Editorial Views: A Tax for Health
Poor soda. It has gone from being a refreshing drink, associated with images of people empowered to enjoy life, to something we no longer should serve our children. Last year, a study by the Yale School of Public Health found that trying to address childhood obesity by eliminating sodas from vending machines was not effective. I was amused, when I read the kids who did not have access to vending machines in schools had no trouble getting their hands on sugary drinks. "In schools that allow access to soft drinks, 86% of the students reported consumption within the past week," stated the article, which ran in Prepared Foods' E-dition e-newsletter last year. However, in schools without access, a hefty 84% of the students still drank the beverages. Kids can be very resourceful, when it comes to things they want.
In my mind, this behavior parallels smoking and smokers. Smoking was banned in school, but the smokers could always be found sneaking their habit somewhere on school grounds. Furthermore, all the taxes smokers have endured still do not make it any easier for them to quit. So, to me, it seems a soda tax would not work. However, it turns out I'm wrong. An article in this month's issue (page 25), by the USDA's Economic Research Service (ERS), reports that a tax of at least 20% on sugary beverages, an increase that directly hits consumers, is needed to result in change. Taking various factors into account, the report states consumers would then choose bottled water first, followed by other beverages, such as juice and diet drinks.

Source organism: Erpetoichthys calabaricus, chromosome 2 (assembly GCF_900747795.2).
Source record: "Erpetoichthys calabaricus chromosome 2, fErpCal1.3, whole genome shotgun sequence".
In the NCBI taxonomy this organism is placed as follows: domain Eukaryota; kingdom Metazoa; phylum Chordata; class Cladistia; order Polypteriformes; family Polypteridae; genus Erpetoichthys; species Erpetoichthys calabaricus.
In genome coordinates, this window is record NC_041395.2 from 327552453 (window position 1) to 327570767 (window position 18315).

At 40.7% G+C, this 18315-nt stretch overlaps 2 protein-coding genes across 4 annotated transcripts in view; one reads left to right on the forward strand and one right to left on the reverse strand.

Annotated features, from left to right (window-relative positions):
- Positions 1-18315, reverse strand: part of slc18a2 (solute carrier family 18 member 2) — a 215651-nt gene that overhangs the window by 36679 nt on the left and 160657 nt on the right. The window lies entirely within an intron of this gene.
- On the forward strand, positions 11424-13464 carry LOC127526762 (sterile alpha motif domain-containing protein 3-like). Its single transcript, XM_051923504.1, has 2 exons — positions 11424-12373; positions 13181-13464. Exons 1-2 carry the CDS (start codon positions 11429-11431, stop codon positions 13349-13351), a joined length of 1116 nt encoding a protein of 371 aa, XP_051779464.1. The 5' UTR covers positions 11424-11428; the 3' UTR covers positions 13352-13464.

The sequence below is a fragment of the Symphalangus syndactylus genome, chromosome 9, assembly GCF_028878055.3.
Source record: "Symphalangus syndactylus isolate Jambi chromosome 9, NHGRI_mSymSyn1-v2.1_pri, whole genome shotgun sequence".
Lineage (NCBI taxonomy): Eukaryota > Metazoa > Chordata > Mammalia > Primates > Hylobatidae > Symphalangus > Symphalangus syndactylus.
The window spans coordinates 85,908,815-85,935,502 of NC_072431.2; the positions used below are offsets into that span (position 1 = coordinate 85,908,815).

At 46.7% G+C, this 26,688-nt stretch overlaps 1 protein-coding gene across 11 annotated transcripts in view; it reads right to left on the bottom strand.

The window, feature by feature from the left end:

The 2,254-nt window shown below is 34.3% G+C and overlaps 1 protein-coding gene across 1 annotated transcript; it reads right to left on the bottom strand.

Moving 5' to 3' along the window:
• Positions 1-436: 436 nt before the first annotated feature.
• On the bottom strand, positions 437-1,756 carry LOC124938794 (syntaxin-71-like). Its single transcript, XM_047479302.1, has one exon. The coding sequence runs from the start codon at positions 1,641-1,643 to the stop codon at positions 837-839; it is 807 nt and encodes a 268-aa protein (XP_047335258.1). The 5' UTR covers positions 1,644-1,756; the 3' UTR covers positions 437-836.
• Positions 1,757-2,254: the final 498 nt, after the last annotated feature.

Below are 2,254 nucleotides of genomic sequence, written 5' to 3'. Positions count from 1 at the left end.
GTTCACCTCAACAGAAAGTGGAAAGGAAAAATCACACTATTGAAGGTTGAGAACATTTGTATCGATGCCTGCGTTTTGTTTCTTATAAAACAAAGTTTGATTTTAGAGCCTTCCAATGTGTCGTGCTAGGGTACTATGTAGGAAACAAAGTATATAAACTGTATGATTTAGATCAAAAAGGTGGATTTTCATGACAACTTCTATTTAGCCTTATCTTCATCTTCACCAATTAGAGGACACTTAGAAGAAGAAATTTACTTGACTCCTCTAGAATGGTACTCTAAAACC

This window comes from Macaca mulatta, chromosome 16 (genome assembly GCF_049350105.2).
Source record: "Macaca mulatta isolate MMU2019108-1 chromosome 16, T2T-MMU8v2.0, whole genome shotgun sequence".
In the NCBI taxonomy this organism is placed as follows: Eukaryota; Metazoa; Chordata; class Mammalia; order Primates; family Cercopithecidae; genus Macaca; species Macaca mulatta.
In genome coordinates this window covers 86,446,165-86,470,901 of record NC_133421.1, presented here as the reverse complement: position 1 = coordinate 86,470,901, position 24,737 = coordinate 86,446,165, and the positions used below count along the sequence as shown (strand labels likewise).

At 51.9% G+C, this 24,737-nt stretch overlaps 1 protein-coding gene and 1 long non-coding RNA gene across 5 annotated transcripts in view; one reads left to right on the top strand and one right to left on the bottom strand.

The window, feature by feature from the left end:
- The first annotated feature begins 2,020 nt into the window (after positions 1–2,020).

Based on this ERS study, the changes would "translate into an average loss per year of 3.8lbs for adults and 4.5lbs for children." Perhaps these figures do not seem like much, but Americans between the ages of 25-55 gain about 1.5lbs per year. Ditching sugary drinks or foods seems like a straightforward, easy way to cut many extra calories, slowing the path to obesity. (Logically, this will only work, if people do not eat extra foods or beverages that will "make up" for the saved calories.)
Making sugary drinks harder for children to obtain is just a beginning; apparently, adults need deterrents, also. I was very glad to hear the collected taxes would be used to fund education programs promoting weight management strategies. A more focused health education can help both children and adults learn how to best take care of their bodies. pf